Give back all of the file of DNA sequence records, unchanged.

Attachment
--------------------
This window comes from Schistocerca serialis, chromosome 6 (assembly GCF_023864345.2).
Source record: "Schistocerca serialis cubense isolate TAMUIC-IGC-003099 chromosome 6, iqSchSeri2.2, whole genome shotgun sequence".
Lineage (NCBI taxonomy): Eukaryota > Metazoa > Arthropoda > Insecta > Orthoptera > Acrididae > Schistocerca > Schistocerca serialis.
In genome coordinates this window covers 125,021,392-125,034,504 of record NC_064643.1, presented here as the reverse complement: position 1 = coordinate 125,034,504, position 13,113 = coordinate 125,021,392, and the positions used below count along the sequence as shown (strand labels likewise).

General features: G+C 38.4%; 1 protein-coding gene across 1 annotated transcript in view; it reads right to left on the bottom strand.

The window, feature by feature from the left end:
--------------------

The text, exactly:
This window comes from Schistocerca serialis, chromosome 6 (assembly GCF_023864345.2).
Source record: "Schistocerca serialis cubense isolate TAMUIC-IGC-003099 chromosome 6, iqSchSeri2.2, whole genome shotgun sequence".
Lineage (NCBI taxonomy): Eukaryota > Metazoa > Arthropoda > Insecta > Orthoptera > Acrididae > Schistocerca > Schistocerca serialis.
In genome coordinates this window covers 125,021,392-125,034,504 of record NC_064643.1, presented here as the reverse complement: position 1 = coordinate 125,034,504, position 13,113 = coordinate 125,021,392, and the positions used below count along the sequence as shown (strand labels likewise).

General features: G+C 38.4%; 1 protein-coding gene across 1 annotated transcript in view; it reads right to left on the bottom strand.

The window, feature by feature from the left end: